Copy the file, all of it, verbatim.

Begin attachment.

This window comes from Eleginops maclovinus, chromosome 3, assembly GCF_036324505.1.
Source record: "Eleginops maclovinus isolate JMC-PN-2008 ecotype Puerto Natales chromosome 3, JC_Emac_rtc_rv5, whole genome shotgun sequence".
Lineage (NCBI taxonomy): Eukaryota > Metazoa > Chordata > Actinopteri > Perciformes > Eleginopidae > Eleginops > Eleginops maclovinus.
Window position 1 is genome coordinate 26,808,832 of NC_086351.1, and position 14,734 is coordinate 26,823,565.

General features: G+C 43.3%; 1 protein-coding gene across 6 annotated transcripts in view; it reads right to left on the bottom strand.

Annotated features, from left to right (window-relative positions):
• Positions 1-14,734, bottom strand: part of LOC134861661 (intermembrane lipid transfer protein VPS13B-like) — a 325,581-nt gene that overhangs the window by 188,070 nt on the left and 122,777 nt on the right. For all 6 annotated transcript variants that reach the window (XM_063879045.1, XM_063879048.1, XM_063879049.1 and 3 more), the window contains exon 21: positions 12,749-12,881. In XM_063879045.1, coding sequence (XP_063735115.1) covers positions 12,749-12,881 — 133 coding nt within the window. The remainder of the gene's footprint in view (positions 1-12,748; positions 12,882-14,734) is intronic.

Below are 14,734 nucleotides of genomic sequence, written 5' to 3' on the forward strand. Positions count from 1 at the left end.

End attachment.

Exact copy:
This window comes from Eleginops maclovinus, chromosome 3, assembly GCF_036324505.1.
Source record: "Eleginops maclovinus isolate JMC-PN-2008 ecotype Puerto Natales chromosome 3, JC_Emac_rtc_rv5, whole genome shotgun sequence".
Lineage (NCBI taxonomy): Eukaryota > Metazoa > Chordata > Actinopteri > Perciformes > Eleginopidae > Eleginops > Eleginops maclovinus.
Window position 1 is genome coordinate 26,808,832 of NC_086351.1, and position 14,734 is coordinate 26,823,565.

General features: G+C 43.3%; 1 protein-coding gene across 6 annotated transcripts in view; it reads right to left on the bottom strand.

Annotated features, from left to right (window-relative positions):
• Positions 1-14,734, bottom strand: part of LOC134861661 (intermembrane lipid transfer protein VPS13B-like) — a 325,581-nt gene that overhangs the window by 188,070 nt on the left and 122,777 nt on the right. For all 6 annotated transcript variants that reach the window (XM_063879045.1, XM_063879048.1, XM_063879049.1 and 3 more), the window contains exon 21: positions 12,749-12,881. In XM_063879045.1, coding sequence (XP_063735115.1) covers positions 12,749-12,881 — 133 coding nt within the window. The remainder of the gene's footprint in view (positions 1-12,748; positions 12,882-14,734) is intronic.

Below are 14,734 nucleotides of genomic sequence, written 5' to 3' on the forward strand. Positions count from 1 at the left end.